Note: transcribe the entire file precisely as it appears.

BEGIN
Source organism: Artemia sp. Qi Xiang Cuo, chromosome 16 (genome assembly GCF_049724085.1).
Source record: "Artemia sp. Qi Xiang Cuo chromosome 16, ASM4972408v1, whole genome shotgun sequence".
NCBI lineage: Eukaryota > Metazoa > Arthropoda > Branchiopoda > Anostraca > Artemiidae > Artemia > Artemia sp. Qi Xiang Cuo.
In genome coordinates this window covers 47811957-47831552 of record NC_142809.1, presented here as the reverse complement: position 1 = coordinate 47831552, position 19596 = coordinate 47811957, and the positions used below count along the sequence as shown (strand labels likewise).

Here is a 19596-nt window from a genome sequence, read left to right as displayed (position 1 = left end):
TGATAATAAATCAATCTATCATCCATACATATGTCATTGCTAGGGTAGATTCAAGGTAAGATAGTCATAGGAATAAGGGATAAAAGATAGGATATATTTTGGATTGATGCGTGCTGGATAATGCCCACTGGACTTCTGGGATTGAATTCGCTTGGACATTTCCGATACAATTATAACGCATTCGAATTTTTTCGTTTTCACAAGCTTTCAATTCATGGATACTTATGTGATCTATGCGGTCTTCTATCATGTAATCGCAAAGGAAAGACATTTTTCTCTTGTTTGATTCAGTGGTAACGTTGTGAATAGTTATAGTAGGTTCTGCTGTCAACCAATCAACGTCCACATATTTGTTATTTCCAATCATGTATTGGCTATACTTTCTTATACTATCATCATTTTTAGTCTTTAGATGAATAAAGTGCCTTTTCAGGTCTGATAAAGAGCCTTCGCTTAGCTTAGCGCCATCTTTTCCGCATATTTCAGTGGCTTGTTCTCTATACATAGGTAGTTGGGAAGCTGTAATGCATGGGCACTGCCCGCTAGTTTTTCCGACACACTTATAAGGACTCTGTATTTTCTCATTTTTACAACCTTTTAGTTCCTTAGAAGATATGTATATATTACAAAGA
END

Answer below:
Source organism: Artemia sp. Qi Xiang Cuo, chromosome 16 (genome assembly GCF_049724085.1).
Source record: "Artemia sp. Qi Xiang Cuo chromosome 16, ASM4972408v1, whole genome shotgun sequence".
NCBI lineage: Eukaryota > Metazoa > Arthropoda > Branchiopoda > Anostraca > Artemiidae > Artemia > Artemia sp. Qi Xiang Cuo.
In genome coordinates this window covers 47811957-47831552 of record NC_142809.1, presented here as the reverse complement: position 1 = coordinate 47831552, position 19596 = coordinate 47811957, and the positions used below count along the sequence as shown (strand labels likewise).

Here is a 19596-nt window from a genome sequence, read left to right as displayed (position 1 = left end):
TGATAATAAATCAATCTATCATCCATACATATGTCATTGCTAGGGTAGATTCAAGGTAAGATAGTCATAGGAATAAGGGATAAAAGATAGGATATATTTTGGATTGATGCGTGCTGGATAATGCCCACTGGACTTCTGGGATTGAATTCGCTTGGACATTTCCGATACAATTATAACGCATTCGAATTTTTTCGTTTTCACAAGCTTTCAATTCATGGATACTTATGTGATCTATGCGGTCTTCTATCATGTAATCGCAAAGGAAAGACATTTTTCTCTTGTTTGATTCAGTGGTAACGTTGTGAATAGTTATAGTAGGTTCTGCTGTCAACCAATCAACGTCCACATATTTGTTATTTCCAATCATGTATTGGCTATACTTTCTTATACTATCATCATTTTTAGTCTTTAGATGAATAAAGTGCCTTTTCAGGTCTGATAAAGAGCCTTCGCTTAGCTTAGCGCCATCTTTTCCGCATATTTCAGTGGCTTGTTCTCTATACATAGGTAGTTGGGAAGCTGTAATGCATGGGCACTGCCCGCTAGTTTTTCCGACACACTTATAAGGACTCTGTATTTTCTCATTTTTACAACCTTTTAGTTCCTTAGAAGATATGTATATATTACAAAGA